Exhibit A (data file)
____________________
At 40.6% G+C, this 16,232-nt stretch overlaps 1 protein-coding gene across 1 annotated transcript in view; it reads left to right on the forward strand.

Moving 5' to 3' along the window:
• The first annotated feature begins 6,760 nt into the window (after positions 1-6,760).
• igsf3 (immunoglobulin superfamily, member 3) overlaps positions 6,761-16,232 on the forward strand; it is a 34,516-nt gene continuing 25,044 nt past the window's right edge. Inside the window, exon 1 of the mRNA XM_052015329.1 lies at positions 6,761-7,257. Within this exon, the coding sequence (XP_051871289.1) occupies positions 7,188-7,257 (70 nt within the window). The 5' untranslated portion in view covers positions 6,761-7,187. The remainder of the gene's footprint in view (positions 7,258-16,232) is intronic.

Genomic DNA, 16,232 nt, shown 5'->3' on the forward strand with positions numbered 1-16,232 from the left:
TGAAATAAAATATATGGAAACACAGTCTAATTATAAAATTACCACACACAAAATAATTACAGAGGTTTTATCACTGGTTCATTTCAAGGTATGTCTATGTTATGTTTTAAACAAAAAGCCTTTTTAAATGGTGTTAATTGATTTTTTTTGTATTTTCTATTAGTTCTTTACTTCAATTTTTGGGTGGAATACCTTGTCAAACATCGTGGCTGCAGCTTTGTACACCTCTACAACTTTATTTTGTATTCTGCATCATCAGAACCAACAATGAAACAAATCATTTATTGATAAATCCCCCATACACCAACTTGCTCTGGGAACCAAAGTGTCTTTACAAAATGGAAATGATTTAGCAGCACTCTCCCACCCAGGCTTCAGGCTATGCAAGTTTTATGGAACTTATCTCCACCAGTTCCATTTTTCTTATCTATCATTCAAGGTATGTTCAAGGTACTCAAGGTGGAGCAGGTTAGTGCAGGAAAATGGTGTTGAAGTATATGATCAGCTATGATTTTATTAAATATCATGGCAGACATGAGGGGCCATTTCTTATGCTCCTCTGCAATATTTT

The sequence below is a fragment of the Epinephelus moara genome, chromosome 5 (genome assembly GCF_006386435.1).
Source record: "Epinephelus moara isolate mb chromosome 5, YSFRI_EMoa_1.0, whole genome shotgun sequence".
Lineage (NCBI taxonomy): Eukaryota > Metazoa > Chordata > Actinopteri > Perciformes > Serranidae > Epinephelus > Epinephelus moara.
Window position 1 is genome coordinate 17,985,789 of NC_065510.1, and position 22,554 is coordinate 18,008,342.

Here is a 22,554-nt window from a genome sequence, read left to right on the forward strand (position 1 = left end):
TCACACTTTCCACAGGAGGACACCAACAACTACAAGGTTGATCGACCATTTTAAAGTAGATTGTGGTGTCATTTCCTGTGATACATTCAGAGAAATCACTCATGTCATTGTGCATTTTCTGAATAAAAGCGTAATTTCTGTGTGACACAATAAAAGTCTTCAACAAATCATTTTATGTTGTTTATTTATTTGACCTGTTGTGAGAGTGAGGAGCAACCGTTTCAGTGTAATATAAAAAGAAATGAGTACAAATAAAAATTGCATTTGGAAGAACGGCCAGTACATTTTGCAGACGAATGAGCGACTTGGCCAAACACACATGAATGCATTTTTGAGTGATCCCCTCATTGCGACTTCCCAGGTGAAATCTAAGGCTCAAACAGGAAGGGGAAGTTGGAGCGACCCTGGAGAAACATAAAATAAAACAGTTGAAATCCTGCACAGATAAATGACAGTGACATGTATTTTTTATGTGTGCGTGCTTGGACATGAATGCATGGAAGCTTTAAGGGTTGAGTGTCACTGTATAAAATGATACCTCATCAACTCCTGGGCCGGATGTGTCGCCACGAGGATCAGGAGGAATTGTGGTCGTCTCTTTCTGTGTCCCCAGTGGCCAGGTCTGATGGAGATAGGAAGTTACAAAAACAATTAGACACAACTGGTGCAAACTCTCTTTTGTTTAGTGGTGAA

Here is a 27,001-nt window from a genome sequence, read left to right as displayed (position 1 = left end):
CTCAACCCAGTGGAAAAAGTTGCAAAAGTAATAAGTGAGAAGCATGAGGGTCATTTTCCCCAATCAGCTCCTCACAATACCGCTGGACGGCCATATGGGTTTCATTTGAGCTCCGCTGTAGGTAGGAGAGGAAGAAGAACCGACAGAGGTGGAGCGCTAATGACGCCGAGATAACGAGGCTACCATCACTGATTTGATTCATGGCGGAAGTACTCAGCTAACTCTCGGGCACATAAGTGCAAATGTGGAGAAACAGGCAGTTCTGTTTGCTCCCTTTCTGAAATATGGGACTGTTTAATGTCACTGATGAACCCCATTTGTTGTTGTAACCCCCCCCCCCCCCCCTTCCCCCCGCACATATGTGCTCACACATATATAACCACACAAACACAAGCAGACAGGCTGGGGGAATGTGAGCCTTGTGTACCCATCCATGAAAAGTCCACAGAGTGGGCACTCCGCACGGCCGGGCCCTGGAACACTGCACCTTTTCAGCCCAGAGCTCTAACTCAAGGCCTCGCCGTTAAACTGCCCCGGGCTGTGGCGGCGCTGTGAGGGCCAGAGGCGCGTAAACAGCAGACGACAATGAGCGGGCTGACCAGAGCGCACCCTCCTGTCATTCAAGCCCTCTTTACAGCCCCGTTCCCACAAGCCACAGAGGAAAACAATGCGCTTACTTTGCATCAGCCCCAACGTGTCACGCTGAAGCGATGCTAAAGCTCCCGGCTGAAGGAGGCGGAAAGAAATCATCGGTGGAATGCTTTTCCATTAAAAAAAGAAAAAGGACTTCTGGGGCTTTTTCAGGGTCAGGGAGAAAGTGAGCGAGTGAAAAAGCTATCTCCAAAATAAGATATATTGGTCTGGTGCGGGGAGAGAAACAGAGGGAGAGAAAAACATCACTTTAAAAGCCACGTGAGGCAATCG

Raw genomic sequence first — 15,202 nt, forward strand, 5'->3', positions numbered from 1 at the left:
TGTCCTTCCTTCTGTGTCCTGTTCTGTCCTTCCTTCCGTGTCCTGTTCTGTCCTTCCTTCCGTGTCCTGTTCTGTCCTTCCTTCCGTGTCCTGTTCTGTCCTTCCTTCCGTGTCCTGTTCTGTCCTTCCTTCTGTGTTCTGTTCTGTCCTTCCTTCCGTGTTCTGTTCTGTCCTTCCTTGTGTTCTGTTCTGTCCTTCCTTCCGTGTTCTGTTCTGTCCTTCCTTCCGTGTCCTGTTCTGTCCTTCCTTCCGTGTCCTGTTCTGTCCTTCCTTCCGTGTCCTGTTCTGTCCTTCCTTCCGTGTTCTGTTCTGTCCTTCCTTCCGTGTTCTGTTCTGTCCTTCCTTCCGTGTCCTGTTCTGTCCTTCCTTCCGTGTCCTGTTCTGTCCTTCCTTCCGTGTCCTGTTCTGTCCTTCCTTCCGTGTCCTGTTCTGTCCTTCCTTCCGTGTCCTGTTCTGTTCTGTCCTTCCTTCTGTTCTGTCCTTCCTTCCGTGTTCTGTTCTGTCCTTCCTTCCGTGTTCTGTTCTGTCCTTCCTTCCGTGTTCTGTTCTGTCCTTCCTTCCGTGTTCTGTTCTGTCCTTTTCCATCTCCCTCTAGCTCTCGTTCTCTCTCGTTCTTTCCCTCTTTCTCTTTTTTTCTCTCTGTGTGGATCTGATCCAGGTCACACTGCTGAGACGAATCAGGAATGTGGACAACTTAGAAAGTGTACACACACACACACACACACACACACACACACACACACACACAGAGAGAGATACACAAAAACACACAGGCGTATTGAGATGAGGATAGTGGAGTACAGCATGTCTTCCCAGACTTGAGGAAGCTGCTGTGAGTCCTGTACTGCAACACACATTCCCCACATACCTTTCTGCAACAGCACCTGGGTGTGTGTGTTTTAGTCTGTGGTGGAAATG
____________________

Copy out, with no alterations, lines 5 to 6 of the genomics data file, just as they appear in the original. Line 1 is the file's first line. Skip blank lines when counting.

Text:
Genomic DNA, 16,232 nt, shown 5'->3' on the forward strand with positions numbered 1-16,232 from the left:
TGAAATAAAATATATGGAAACACAGTCTAATTATAAAATTACCACACACAAAATAATTACAGAGGTTTTATCACTGGTTCATTTCAAGGTATGTCTATGTTATGTTTTAAACAAAAAGCCTTTTTAAATGGTGTTAATTGATTTTTTTTGTATTTTCTATTAGTTCTTTACTTCAATTTTTGGGTGGAATACCTTGTCAAACATCGTGGCTGCAGCTTTGTACACCTCTACAACTTTATTTTGTATTCTGCATCATCAGAACCAACAATGAAACAAATCATTTATTGATAAATCCCCCATACACCAACTTGCTCTGGGAACCAAAGTGTCTTTACAAAATGGAAATGATTTAGCAGCACTCTCCCACCCAGGCTTCAGGCTATGCAAGTTTTATGGAACTTATCTCCACCAGTTCCATTTTTCTTATCTATCATTCAAGGTATGTTCAAGGTACTCAAGGTGGAGCAGGTTAGTGCAGGAAAATGGTGTTGAAGTATATGATCAGCTATGATTTTATTAAATATCATGGCAGACATGAGGGGCCATTTCTTATGCTCCTCTGCAATATTTT